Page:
"Turn off your cell phones." It's a rule one must abide in both airplanes and movie theaters alike. In most cases, I highly recommend heeding this advice. Last year, I learned the hard way that sending live dispatches from a movie theater really ticks people off. Then again, if my quasi-tweets from the very back row of the Palais balcony had a greater sense of critical urgency, perhaps the backlash would have been somewhat slighter. Not that I'm condoning the behavior. In fact, I think it's an awful idea. But I've already admitted as much, so give it a rest, haters. I'm pretty much on your side.
Nevertheless, the "live blog" approach to the film viewing experience has certainly expanded beyond the realm of my own finger tips. In summer 2008, Gawker live-blogged the Sex and the City movie. Now comes this organized approach to live-tweeting Crank 2 this weekend.
What drives the urge to unleash a live stream of unedited reactions as a movie as it unfolds? The impulse isn't new — just the technology with which one can express it. In my case, I was drunk on the arbitrary zaniness of the event in question, and felt the need to broadcast my histrionics to the world. (Woe is me.) But some people probably want to take hold of that "first" title and beat others to the punch, with less regard for quality than timing. Others may simply want to capture a certain feeling before it vanishes outside the theater. Whatever the case, the activity itself seems a bit unruly -- but you'll note that the Crank guidelines (above) require participants to sit in the back row of the theater so as not to disturb others, which was something I did as well. Still, if you want to live-blog a movie, it's probably best if everyone else in the theater wants to do it, too. Otherwise, turn off your phone and enjoy the ride with the rest of the room. Trust me.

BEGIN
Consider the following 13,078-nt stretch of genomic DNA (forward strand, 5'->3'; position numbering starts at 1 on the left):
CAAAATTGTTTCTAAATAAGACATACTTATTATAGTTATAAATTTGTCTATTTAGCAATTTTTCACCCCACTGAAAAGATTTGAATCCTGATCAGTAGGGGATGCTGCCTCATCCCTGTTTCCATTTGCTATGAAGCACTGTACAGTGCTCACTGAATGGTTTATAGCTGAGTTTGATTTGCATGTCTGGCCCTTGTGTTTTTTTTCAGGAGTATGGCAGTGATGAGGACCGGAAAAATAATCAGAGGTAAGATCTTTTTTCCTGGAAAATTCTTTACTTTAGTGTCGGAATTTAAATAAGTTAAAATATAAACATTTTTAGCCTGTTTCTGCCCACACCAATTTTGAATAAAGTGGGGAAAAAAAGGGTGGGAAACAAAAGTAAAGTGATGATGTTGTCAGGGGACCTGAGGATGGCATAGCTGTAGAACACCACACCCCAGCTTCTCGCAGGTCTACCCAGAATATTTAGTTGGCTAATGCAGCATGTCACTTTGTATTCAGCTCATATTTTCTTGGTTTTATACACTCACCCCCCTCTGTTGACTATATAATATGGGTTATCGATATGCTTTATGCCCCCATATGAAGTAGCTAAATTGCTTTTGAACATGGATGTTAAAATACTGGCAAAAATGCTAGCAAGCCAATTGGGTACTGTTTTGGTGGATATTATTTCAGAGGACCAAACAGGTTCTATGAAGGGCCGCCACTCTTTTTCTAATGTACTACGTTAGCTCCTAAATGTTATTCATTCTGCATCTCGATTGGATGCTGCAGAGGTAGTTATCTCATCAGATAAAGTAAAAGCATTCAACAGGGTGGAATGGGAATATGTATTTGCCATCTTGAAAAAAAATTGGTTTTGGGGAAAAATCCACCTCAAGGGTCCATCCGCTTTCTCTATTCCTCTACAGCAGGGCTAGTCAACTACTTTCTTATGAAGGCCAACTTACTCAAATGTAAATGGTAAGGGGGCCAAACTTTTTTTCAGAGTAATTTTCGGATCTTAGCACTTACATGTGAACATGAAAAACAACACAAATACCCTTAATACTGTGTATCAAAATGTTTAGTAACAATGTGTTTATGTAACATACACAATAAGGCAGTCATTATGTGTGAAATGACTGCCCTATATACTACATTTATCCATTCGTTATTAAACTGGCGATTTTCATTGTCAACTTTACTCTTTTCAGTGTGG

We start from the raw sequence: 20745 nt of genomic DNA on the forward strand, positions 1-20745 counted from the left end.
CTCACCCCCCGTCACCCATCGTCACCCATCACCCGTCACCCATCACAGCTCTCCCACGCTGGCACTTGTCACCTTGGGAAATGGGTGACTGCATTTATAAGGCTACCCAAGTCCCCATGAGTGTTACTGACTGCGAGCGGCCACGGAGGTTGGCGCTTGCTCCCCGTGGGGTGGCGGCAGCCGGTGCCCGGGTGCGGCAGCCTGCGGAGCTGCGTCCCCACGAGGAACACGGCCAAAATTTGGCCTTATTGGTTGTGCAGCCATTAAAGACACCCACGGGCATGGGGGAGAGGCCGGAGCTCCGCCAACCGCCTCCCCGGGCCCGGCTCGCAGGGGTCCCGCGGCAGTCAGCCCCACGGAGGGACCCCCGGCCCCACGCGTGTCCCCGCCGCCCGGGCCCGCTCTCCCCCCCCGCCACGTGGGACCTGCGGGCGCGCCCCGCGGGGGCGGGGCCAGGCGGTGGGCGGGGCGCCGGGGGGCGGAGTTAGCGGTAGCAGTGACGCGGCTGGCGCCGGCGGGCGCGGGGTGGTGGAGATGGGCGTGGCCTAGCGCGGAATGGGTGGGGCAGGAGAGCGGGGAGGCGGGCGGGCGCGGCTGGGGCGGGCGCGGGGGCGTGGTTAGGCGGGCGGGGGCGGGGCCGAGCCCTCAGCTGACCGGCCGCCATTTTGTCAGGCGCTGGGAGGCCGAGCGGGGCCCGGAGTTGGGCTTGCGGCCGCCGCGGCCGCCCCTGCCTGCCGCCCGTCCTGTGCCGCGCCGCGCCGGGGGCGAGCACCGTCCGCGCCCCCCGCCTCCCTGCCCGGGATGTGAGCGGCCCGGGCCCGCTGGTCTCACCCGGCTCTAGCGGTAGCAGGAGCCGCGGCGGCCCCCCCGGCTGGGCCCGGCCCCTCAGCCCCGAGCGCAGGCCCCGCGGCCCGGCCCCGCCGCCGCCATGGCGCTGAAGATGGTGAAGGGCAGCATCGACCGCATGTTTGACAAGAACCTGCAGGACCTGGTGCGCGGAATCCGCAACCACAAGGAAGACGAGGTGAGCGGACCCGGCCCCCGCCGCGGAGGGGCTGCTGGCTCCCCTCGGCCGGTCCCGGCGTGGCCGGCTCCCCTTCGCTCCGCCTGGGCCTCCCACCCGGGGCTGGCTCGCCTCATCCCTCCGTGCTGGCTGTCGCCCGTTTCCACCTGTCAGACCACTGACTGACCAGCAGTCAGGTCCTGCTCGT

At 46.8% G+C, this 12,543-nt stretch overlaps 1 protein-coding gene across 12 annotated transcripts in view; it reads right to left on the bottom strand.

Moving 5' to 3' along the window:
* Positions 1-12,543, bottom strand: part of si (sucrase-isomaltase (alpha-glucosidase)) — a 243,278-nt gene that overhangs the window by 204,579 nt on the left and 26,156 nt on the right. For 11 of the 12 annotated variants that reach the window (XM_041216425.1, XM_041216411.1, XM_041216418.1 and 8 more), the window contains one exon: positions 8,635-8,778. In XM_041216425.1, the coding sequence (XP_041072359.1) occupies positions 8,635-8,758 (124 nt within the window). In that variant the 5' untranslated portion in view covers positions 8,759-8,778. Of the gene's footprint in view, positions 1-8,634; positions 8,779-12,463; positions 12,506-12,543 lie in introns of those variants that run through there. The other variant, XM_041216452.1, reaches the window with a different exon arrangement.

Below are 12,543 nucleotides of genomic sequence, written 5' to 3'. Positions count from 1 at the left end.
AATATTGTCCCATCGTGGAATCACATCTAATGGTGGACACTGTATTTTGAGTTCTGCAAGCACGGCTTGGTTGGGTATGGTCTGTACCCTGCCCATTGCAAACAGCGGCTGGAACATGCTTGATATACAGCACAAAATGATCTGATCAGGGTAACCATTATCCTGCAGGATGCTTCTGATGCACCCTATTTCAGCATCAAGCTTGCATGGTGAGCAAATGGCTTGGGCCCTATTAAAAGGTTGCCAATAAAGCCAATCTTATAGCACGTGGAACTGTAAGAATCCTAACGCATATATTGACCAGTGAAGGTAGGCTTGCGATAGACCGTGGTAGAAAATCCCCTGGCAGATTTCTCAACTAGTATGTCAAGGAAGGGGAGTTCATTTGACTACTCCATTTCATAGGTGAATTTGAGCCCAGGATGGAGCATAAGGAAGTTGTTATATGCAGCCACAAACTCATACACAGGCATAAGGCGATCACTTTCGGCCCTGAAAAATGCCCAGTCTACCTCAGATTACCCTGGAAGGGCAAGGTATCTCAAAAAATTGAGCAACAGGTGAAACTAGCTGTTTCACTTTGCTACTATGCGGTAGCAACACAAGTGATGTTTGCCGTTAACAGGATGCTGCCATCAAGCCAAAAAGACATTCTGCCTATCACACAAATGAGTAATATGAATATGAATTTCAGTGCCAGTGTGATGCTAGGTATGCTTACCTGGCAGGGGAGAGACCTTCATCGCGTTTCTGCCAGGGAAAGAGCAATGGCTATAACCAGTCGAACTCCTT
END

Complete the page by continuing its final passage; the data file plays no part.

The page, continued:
(H/t: John Lichman, my favorite hat-tipper.)